Sophie reached across the table and placed her hand on Alexandra’s. “Still, it would be entirely normal if you were to feel some guilt about falling in love again—and I’m certain Blackford would not wish to rush you into anything, if you did not yet feel ready to remarry.”
Alexandra turned her hand palm up so that she might give Sophie’s a quick squeeze. “I know,” she said, her gaze on Sophie affectionate, before shaking her head as if to clear it. She then added, in a more businesslike tone, “I’m just not entirely certain that Blackford is that man, though he—” Here, she broke off abruptly, as though she’d been about to disclose something she’d rather not share.
“Has he asked you?” Sophie was beginning to have grave concerns about the wisdom of attending country house parties in the future, if one month away from town was sufficient to see her sister receiving marriage proposals, of all things. Clearly she should not allow herself to be removed from their presence for so long—they might be adults, but they still needed her guidance, as this conversation proved.
“Not yet,” Alexandra said cagily; seeing Sophie’s gaze boring into her, she sighed and relented. “He might have… hinted.”
“And what do you intend to say to him, when he does ask?” Sophie pressed.
“I’m not certain.” Alexandra’s tone was carefully light, in a way that seemed artificial. “I’m very fond of my life the way it is now, you know—I mean to say, I wouldn’t be able to pop over here for breakfast half so often if I were married to an earl and living in some mansion in Grosvenor Square.”
Sophie frowned; while she had, in some ways, come to appreciate the independence that her widowhood had offered her, she had never got the impression that Alexandra fully embraced it. She had been deeply in love with her husband, and stunned by his sudden death—and, too, she was four years younger than Sophie, and had found it something of a shock to leave her parents’ home at nineteen only to find herself a widow little over a year later. Once her official mourning period had ended, she had never, so far as Sophie was aware, displayed much interest in flirting with the many eligible gentlemen who had looked her way, and she had certainly never done something so bold as embark on an affair.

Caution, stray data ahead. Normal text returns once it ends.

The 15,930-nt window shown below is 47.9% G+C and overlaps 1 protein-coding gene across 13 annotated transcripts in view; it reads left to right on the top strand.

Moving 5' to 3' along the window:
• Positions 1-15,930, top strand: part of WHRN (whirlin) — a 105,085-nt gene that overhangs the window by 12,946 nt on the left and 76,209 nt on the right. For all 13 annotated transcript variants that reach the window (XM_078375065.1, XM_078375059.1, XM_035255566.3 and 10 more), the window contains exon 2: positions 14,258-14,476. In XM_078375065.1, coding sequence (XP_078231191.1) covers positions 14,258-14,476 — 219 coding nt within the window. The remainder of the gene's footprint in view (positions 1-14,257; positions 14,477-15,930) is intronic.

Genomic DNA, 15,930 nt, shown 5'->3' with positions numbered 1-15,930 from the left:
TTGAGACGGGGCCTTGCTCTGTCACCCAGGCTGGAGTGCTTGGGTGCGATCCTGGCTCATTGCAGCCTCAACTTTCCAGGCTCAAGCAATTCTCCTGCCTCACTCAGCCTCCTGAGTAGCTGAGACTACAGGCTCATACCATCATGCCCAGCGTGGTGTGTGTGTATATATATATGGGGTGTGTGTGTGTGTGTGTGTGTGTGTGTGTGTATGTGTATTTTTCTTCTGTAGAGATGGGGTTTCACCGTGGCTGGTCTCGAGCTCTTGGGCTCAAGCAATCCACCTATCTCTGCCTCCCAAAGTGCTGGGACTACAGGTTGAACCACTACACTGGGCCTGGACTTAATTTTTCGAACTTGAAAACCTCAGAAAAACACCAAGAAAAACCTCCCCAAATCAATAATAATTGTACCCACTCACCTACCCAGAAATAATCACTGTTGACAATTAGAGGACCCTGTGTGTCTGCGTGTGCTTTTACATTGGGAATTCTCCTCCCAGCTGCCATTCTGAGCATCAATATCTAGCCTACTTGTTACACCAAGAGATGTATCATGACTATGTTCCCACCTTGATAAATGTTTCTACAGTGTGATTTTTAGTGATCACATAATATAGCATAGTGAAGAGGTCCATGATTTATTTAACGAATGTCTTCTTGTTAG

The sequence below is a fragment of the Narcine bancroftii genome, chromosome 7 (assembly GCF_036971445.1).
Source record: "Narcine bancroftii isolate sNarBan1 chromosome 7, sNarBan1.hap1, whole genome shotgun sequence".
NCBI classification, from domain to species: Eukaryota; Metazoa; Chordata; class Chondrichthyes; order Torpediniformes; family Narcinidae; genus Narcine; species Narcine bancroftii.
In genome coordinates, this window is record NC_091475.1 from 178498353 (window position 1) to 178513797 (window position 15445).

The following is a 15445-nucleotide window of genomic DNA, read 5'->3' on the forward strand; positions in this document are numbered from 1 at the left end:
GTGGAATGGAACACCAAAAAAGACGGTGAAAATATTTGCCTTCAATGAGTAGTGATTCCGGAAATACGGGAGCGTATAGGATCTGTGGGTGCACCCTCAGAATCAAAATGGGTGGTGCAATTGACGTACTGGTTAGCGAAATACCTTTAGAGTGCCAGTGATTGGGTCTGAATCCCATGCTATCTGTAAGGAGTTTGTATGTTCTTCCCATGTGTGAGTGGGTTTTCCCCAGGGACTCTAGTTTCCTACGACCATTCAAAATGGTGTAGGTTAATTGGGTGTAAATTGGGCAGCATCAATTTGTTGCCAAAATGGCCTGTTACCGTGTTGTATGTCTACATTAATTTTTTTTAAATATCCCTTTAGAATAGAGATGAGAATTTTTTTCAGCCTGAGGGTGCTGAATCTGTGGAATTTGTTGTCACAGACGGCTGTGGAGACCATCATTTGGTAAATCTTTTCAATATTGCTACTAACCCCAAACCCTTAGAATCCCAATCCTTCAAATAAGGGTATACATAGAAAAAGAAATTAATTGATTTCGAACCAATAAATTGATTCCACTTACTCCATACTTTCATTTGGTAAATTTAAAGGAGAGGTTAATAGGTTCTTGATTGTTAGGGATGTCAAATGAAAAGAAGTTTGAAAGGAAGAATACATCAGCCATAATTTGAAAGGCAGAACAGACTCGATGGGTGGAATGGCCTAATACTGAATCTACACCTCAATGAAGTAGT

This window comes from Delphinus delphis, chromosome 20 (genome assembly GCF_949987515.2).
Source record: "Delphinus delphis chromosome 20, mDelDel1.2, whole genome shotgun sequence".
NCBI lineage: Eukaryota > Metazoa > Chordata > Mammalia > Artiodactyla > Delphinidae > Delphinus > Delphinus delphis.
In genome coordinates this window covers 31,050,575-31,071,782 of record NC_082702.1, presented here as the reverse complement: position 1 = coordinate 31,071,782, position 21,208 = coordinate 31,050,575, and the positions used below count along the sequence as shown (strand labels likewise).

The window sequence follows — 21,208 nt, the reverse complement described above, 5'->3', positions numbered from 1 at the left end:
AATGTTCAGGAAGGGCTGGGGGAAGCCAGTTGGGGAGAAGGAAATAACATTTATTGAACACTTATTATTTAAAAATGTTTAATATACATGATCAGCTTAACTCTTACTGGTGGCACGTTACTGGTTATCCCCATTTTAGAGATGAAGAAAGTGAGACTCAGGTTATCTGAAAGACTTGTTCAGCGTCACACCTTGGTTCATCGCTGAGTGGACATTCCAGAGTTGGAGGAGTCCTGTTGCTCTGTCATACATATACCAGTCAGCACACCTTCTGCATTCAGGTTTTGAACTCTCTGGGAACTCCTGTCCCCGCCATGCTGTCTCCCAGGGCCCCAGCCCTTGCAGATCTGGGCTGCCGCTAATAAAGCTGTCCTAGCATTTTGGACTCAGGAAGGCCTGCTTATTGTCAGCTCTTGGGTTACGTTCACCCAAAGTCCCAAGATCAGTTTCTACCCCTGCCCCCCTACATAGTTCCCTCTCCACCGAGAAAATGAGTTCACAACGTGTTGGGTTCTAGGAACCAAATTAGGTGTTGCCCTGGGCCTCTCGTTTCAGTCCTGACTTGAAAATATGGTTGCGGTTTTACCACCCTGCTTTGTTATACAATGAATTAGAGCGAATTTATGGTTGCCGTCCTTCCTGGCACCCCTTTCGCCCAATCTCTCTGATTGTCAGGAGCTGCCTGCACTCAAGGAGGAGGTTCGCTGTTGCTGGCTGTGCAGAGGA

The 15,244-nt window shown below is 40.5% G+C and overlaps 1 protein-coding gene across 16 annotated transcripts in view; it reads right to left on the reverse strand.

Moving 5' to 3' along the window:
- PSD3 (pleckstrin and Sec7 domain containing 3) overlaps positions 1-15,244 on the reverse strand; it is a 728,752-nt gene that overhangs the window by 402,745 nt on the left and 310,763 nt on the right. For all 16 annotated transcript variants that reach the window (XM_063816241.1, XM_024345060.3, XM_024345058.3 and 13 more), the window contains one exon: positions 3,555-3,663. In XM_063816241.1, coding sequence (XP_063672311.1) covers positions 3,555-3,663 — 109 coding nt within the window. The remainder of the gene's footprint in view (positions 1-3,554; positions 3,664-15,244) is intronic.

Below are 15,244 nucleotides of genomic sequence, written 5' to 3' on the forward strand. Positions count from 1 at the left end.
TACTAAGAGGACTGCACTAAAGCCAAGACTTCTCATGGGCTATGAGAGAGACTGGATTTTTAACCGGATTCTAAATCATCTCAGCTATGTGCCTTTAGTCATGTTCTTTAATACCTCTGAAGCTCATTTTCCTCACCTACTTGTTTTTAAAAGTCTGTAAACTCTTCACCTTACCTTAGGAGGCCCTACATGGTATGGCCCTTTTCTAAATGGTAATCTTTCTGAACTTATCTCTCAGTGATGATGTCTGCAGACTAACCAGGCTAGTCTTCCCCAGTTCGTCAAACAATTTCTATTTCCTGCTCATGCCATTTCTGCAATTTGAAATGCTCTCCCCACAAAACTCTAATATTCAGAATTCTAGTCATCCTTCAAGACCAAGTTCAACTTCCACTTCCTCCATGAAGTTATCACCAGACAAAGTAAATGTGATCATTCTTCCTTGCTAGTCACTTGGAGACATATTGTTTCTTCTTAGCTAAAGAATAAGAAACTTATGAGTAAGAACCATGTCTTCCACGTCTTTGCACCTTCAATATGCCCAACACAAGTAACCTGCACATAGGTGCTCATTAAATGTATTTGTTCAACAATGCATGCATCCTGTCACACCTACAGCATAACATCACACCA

Something that Sophie herself had done the previous summer. And while Alexandra had certainly not been disapproving—unlike their sister Maria, who had made more than one snide comment once the gossip had reached her ears—she had seemed more than a little bit mystified by the proceedings. And so, for Alexandra now to be seriously contemplating refusing an offer of marriage—from a future marquess and, more importantly, a man she was obviously very fond of, despite her odd attempts to downplay the affection that so clearly existed between them—struck Sophie as somehow… wrong.
Alexandra, meanwhile, had taken this opportunity to engage the twins in conversation on other matters—the Northdale ball was in a few days’ time, and Harriet offered a lengthy monologue about the neckline of the new rose silk gown that she was debuting—but Sophie was only half-listening, chiming in when a response was clearly expected, but otherwise preoccupied by her thoughts.
Her mind was stuck on one offhand sentence Alexandra had uttered: I wouldn’t be able to pop over here for breakfast half so often if I were married to an earl.
And the more she thought about it, the more a niggling suspicion began to grow—and grow.
Alexandra wouldn’t refuse an offer of marriage for her, would she?
Surely, despite their closeness—despite the fact that they saw each other nearly daily, dined together multiple evenings a week, went for long walks in the park together, shared their deepest thoughts and fears…
Surely Alex wouldn’t turn down Blackford’s proposal, for all of that?
Sophie watched her sister. Given Alexandra’s strange behavior at breakfast, Sophie had little faith that she’d get an honest answer from her, were she to ask directly.
She meant to find an answer—though she wasn’t entirely certain what she intended to do about it—and that meant she needed to have a conversation with the Earl of Blackford.
So it looked like she would, indeed, be going to the Northdale ball.
“I’ve never been so pleased to be back in civilization in all my life.” This was uttered in tones of deep satisfaction by Diana, who was nursing a glass of champagne and surveying the crowded ballroom with a sharp eye.
“I do not think Cornwall is entirely removed from civilization,” Sophie said, taking a sip from the champagne flute in her own hand. “And besides, I rather thought you were enjoying yourself.”
“She was,” put in Lord Willingham. “She just doesn’t want to admit that her brother was right and she was wrong.”
Diana cut a narrow look at her husband. “I wasn’t wrong. I merely had concerns about Penvale relocating to a remote clifftop with a woman he’d barely exchanged two words with.”